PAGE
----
Those who are interested in the Colony-Collapse Disorder phenomenon will probably enjoy this paper from PLoS entitled “What’s Killing American Honey Bees?” It lays out the history of mass bee die-offs – which have been recorded extensively by apiarists, and discusses whether or not major concern needs to be paid to the problem.
I still suspect that rather than this being a new problem it’s likely part of a normal pattern of fluctuation that has been observed in the record. While this swing is extreme, it’s early to suggest that this is an impending or prolonged disaster based on the history of such die-offs.
Some winter losses are normal, and because the proportion of colonies dying varies enormously from year to year, it is difficult to say when a crisis is occurring and when losses are part of the normal continuum. What is clear is that about one year in ten, apiarists suffer unusually heavy colony losses. This has been going on for a long time. In Ireland, there was a “great mortality of bees” in 950, and again in 992 and 1443 . One of the most famous events was in the spring of 1906, when most beekeepers on the Isle of Wight (United Kingdom) lost all of their colonies . American beekeepers also suffer heavy losses periodically. In 1903, in the Cache valley of Utah, 2000 colonies were lost to a mysterious “disappearing disease” following a “hard winter and cold spring” . More recently, there was an incident in 1995 in which Pennsylvania beekeepers lost 53% of colonies .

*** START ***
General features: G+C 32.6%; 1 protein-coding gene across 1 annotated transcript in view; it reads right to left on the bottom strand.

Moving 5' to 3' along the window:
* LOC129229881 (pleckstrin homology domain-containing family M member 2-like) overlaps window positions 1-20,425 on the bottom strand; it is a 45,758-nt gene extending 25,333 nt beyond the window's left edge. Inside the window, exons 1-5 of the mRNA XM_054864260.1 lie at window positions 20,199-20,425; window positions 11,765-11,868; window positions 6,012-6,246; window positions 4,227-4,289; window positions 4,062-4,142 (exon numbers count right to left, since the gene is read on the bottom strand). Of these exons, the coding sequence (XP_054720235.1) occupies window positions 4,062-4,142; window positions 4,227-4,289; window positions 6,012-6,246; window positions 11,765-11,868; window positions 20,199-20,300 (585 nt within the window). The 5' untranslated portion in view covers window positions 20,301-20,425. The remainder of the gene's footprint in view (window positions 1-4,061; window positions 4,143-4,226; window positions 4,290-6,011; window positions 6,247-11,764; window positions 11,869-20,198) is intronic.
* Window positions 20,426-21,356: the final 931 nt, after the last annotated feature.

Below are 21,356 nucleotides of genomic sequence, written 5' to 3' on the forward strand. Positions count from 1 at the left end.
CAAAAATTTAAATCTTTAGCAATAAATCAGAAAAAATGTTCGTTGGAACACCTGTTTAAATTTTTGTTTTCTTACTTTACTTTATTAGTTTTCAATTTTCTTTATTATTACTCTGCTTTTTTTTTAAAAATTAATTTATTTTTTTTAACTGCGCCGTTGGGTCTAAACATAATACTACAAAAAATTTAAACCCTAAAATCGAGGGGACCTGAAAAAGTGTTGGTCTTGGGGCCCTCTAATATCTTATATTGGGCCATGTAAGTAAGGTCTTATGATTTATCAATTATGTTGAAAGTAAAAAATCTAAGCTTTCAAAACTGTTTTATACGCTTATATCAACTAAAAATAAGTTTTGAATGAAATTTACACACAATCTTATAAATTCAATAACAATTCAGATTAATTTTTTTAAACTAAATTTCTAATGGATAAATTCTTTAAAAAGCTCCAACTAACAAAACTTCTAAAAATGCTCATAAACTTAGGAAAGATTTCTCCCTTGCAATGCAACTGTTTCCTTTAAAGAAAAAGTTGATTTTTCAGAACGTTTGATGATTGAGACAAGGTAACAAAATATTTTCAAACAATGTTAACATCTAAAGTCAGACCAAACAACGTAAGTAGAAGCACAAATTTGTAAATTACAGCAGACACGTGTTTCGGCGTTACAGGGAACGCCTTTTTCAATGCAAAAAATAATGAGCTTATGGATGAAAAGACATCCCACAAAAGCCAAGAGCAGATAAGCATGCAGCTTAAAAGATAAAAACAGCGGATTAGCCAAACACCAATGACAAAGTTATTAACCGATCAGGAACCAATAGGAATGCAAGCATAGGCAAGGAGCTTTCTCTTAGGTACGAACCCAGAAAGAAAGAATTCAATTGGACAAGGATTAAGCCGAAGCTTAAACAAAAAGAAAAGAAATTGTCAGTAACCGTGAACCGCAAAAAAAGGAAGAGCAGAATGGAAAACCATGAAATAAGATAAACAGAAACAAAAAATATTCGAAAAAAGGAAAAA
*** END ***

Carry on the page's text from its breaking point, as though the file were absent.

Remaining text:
Often terms such as “disappearing disease” or “spring dwindling” are used to describe the syndrome in which large numbers of colonies die in spring due to a lack of adult bees [7,8,9]. However in 2007, some beekeepers experienced 80-100% losses. This is certainly the extreme end of a continuum, so perhaps there is indeed some new factor in play.
It’s a very good summary and because it’s PLoS, it’s free for all.